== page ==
Forgiveness for Addicts, ACoAs and Codependents: Two Types of Forgiveness Studied, Empathy and Making Amends
In a way, forgiving is only for the brave. It is for those people who are willing to confront their pain, accept themselves as permanently changed, and make difficult choices. Countless individuals are satisfied to go on resenting and hating people who wrong them. They stew in their own inner poisons and even contaminate those around them. Forgivers, on the other hand, are not content to be stuck in a quagmire. They reject the possibility that the rest of their lives will be determined by the unjust and injurious acts of another person.
— Beverly Flanigan
Forgiveness is a process, not an event. It is often motivated by some kind of recognition that recycling our pain and blame is doing us more damage than those we’re angry with and it just isn’t worth it anymore. If it’s ourselves we’re forgiving we may have come to the realization that we’re keeping ourselves glued to pain from the past and we acknowledge that we want to find some way of letting go of it. We may benefit from just considering forgiveness, even if we only entertain the idea. After all there may be no magic moment when all is forgiven; we may always carry some residual feelings of hurt or resentment toward ourselves or another.But considering forgiveness as simply a way to lighten the load a day at a time, to live toward a solution even if we never fully get there, makes it feel less daunting. In having a goal of forgiveness in other words, were motivated to process all of the feelings inside of us that are blocking it.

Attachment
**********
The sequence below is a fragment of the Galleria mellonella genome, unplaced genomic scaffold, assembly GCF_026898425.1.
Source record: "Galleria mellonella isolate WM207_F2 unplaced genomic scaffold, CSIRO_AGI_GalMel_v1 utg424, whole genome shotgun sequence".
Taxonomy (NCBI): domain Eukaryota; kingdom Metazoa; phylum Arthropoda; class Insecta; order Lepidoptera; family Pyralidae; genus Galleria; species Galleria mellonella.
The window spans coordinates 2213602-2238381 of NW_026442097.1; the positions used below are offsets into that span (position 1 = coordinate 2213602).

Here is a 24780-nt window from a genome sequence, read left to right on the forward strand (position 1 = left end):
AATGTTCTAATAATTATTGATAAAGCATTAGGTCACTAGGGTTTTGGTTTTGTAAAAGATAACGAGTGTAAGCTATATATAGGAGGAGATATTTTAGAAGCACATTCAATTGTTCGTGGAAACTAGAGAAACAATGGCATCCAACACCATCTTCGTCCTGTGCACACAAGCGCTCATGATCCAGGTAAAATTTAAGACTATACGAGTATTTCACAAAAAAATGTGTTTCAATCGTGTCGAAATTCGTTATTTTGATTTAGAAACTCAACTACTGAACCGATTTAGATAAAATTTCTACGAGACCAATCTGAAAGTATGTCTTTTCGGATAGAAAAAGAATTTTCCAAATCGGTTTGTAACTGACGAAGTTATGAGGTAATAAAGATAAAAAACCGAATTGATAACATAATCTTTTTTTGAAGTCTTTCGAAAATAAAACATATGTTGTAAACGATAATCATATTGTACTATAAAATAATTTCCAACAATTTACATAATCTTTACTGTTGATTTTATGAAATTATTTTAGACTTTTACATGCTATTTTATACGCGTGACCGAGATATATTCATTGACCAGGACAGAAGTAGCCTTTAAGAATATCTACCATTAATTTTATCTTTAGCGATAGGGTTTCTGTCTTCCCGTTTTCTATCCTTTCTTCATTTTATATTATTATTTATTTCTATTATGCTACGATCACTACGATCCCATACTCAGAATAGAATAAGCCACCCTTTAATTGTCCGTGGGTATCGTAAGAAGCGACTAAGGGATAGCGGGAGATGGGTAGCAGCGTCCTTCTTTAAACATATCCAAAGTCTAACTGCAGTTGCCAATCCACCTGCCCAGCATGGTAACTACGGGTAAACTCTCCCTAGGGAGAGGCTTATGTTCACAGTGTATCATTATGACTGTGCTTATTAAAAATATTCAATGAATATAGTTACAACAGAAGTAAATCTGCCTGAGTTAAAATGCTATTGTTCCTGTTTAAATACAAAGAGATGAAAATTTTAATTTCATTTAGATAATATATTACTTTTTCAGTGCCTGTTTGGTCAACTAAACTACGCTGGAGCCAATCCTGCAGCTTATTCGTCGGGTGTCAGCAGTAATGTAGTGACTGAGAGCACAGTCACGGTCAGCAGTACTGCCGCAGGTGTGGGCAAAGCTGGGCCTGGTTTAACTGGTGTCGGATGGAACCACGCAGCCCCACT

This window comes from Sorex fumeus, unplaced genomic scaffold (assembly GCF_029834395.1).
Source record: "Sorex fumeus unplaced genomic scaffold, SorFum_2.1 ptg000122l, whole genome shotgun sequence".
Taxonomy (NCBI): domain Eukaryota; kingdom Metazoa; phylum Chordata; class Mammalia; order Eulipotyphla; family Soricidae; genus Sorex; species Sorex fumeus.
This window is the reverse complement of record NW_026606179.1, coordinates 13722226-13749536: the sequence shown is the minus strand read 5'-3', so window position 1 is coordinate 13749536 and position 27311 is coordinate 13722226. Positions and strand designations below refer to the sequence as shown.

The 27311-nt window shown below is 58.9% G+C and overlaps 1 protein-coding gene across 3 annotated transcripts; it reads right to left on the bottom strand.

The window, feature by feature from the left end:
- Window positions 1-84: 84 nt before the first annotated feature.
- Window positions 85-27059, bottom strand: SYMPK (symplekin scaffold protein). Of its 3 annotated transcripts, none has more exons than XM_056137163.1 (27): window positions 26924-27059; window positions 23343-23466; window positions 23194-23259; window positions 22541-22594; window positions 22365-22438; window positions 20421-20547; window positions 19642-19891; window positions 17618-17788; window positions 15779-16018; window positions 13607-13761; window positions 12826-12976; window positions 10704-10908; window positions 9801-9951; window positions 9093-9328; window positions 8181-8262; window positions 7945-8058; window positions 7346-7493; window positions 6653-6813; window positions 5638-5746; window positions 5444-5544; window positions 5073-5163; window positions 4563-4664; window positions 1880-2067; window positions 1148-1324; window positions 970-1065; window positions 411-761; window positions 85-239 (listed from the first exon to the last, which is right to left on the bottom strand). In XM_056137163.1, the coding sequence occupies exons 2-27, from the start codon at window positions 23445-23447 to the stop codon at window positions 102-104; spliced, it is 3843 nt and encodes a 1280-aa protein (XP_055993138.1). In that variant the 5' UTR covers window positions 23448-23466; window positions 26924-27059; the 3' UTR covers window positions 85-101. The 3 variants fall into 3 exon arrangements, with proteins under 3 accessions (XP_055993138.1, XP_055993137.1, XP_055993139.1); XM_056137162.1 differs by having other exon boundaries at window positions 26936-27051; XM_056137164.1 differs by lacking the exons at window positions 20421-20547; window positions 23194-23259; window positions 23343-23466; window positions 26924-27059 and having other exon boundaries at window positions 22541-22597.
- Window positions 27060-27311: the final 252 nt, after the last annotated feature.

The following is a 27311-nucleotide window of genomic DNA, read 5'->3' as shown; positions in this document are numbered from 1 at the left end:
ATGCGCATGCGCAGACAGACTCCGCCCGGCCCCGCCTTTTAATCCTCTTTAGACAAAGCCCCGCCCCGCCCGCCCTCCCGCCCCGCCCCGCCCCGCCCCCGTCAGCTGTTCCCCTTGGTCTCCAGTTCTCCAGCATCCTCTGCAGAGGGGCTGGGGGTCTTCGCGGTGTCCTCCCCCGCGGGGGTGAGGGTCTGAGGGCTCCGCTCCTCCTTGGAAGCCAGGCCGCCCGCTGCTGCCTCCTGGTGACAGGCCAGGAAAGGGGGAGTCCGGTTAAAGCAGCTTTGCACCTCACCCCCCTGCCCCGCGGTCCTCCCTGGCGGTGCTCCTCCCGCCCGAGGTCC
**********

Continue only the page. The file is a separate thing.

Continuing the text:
When we hold on too hard to past hurts we relive them as if they were happening over and over again in our present and our bodies can’t always tell the difference between then and now; we tighten up and rev up for a fight even if there is really nothing bad happening in the present. We produce damaging stress chemicals in our bodies that undermine our health in the here and now.
Blocks to Forgiveness
There are a few stumbling blocks that I see people struggling with the most. One is the feeling that if we forgive we’re in some way condoning wrong actions. Another is the finality of it, releasing forever the hope of ever righting the wrong, or getting retribution. Still another is the idea that forgiving means that we wish to continue having a relationship with the person we’re forgiving. Here are these myths surrounding forgiveness that I have observed plague people the most when considering forgiveness.
If I forgive, my relationship with the person I’m forgiving will definitely improve.
If I forgive, I’ll no longer feel angry at that person for what happened.
If I forgive, I forgo my right to hurt feelings.
If I forgive, it means I want to continue to have a relationship with the person I’m forgiving.
If I forgive, it means I’m condoning the behavior of the person I’m forgiving.
If I haven’t forgotten, I haven’t really forgiven.
I only need to forgive once.
I forgive for the sake of the other person.
Forgiveness is not a one-time event and it doesn’t mean we relinquish our right to continued feelings about an issue. Sometimes we feel that if we forgive we have to eradicate any residual feelings of hurt and anger or we haven’t really forgiven, but in my experience this is not realistic.
Forgiveness is recognition within the self of a need to place a particular issue into a different internal framework; moving something from the foreground to the background. It’s recognizing that we want inner peace more than a grudge to nurse. We’re forgiving to free ourselves and to restore our own equilibrium and sense of joy. Forgiving for this reason, to free the self, is virtually always a good idea. However, reconnecting or staying connected may or may not be desirable depending on the situation. If, for example, someone else is going to continue to hurt us over and over again, maybe due to drug use, violence or abuse, it may be wise not to reconnect until the person has managed that behavior.